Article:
1. An investigation has been made of the factors which cause sodium loss from ammocoetes when they are immersed in de-ionized water at 1° and 10° C.
2. Sodium influx ceases when animals are first immersed in de-ionized water, but can recommence when the animal loses sufficient sodium to the environment. The concentration of sodium required for influx to take place decreases with succeeding periods of immersion in de-ionized water at 10° C. and reaches minimum equilibrium concentrations as low as 0.005 mM-Na/l.
3. Low temperature inhibits sodium influx and thus promotes net loss of sodium to de-ionized water.
4. Low temperature also decreases the initial loss of sodium to de-ionized water and probably lowers the permeability of the external surfaces of the animal to ions. This effect is small compared with the inhibition of ion uptake so that the combined result is to increase the net loss of sodium from the animal.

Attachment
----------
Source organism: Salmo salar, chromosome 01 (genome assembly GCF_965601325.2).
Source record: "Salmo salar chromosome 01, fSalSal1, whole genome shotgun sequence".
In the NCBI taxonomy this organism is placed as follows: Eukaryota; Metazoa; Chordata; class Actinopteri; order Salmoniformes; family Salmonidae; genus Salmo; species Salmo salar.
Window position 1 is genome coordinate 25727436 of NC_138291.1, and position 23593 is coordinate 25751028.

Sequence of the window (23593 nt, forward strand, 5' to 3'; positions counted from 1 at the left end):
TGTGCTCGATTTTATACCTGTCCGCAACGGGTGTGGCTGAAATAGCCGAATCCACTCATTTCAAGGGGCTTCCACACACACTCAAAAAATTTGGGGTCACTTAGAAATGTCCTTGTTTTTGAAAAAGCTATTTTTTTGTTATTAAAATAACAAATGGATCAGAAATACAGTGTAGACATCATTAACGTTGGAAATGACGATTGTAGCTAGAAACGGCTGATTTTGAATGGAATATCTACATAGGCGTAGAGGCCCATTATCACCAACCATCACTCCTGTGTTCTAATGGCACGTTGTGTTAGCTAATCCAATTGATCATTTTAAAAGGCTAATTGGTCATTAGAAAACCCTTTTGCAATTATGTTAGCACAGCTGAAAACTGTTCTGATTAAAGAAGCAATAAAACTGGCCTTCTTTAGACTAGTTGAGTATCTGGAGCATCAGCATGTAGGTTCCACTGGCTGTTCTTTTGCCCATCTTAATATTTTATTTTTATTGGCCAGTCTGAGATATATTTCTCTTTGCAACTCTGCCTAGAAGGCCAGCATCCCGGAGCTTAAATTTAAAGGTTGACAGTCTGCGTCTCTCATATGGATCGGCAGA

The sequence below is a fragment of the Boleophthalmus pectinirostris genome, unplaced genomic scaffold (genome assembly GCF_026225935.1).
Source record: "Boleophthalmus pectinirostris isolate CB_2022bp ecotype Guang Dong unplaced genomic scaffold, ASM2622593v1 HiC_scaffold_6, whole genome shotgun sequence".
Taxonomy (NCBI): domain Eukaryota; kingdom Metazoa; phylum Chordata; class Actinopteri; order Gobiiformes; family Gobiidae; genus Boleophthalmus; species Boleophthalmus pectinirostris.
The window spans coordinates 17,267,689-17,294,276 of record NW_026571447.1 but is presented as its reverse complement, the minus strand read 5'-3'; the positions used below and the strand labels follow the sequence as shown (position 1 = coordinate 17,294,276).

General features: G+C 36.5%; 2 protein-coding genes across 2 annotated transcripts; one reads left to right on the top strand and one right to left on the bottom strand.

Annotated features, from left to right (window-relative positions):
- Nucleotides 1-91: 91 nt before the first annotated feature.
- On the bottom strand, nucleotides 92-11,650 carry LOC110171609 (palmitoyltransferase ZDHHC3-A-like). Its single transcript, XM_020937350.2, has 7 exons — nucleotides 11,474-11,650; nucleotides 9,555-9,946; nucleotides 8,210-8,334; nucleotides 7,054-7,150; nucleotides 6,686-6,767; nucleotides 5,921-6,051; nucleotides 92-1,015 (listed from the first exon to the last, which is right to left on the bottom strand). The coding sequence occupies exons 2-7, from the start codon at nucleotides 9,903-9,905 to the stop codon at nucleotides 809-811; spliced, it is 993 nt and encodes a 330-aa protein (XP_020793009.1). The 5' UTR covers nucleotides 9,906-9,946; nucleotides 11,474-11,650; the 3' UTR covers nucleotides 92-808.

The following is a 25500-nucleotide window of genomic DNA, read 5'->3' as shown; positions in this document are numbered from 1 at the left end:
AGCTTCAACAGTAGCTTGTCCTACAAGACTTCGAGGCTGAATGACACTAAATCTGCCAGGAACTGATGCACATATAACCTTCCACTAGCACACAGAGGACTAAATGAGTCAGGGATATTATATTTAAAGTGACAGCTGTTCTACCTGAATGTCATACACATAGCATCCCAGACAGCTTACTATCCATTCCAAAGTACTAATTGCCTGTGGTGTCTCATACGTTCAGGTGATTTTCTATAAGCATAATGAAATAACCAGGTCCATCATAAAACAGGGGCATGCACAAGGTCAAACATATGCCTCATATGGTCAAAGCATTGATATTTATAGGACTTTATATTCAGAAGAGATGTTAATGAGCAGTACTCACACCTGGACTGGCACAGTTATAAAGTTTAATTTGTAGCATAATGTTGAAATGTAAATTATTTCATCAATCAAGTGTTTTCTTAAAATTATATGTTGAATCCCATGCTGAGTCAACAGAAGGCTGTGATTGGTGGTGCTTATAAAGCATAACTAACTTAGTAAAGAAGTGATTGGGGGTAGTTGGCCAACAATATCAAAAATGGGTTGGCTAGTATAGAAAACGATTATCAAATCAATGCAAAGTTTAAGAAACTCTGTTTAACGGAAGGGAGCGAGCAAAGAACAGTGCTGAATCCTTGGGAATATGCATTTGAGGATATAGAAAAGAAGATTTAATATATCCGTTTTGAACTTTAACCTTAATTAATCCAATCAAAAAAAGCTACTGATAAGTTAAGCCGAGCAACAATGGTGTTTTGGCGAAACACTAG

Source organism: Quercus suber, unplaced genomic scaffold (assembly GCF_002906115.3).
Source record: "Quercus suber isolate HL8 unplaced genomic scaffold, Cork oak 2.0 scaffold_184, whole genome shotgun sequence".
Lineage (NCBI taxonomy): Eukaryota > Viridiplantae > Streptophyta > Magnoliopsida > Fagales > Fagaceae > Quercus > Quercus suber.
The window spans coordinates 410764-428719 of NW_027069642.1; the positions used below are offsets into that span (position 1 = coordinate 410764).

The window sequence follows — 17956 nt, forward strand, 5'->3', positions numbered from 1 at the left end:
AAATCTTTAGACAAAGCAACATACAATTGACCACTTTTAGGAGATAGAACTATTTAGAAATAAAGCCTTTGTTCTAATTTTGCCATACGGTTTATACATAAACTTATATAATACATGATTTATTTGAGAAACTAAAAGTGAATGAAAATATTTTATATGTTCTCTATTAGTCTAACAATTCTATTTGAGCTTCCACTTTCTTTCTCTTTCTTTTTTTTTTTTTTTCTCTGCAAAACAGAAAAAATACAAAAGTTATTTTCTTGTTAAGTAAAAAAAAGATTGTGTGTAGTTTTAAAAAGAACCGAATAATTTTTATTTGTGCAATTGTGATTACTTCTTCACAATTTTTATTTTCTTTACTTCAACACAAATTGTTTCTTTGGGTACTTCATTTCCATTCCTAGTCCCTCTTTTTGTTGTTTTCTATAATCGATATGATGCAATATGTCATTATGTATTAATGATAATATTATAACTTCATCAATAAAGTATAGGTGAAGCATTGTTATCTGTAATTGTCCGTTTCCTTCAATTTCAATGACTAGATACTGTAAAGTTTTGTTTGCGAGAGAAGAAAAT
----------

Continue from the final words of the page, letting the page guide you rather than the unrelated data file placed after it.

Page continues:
5. Since animals lose calcium to de-ionized water and show a decreased rate of sodium loss when calcium salts are added, it is believed that the high rates of sodium loss in de-ionized water are attributable to the effect of calcium on permeability.
6. Lack of calcium may also explain why animals which have been depleted of sodium by low-temperature treatment take up sodium much faster at higher temperatures from dilute Ringer solutions than from pure sodium chloride solutions.
7. When animals lose ions to de-ionized water at low temperature, sodium and chloride are lost from the extracellular space, whilst the muscle cells lose potassium. These ions are recovered into the extracellular space when animals are allowed to take up ions at 10° C. from diluted Ringer solution later.